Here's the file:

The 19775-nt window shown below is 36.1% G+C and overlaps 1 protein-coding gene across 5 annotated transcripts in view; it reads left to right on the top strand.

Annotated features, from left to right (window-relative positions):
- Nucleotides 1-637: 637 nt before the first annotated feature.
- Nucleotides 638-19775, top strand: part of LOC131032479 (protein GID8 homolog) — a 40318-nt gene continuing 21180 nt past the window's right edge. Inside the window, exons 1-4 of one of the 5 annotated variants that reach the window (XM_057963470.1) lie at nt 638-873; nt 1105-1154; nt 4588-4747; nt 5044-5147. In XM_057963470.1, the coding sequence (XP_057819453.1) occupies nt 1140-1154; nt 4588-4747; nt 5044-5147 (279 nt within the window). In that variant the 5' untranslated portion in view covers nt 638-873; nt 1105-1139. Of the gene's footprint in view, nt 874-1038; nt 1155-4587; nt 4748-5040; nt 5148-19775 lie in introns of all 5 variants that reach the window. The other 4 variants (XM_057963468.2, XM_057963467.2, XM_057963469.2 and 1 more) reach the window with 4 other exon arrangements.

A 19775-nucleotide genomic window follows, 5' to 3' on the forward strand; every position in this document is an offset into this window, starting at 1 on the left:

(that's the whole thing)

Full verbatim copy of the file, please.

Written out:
The 19775-nt window shown below is 36.1% G+C and overlaps 1 protein-coding gene across 5 annotated transcripts in view; it reads left to right on the top strand.

Annotated features, from left to right (window-relative positions):
- Nucleotides 1-637: 637 nt before the first annotated feature.
- Nucleotides 638-19775, top strand: part of LOC131032479 (protein GID8 homolog) — a 40318-nt gene continuing 21180 nt past the window's right edge. Inside the window, exons 1-4 of one of the 5 annotated variants that reach the window (XM_057963470.1) lie at nt 638-873; nt 1105-1154; nt 4588-4747; nt 5044-5147. In XM_057963470.1, the coding sequence (XP_057819453.1) occupies nt 1140-1154; nt 4588-4747; nt 5044-5147 (279 nt within the window). In that variant the 5' untranslated portion in view covers nt 638-873; nt 1105-1139. Of the gene's footprint in view, nt 874-1038; nt 1155-4587; nt 4748-5040; nt 5148-19775 lie in introns of all 5 variants that reach the window. The other 4 variants (XM_057963468.2, XM_057963467.2, XM_057963469.2 and 1 more) reach the window with 4 other exon arrangements.

A 19775-nucleotide genomic window follows, 5' to 3' on the forward strand; every position in this document is an offset into this window, starting at 1 on the left: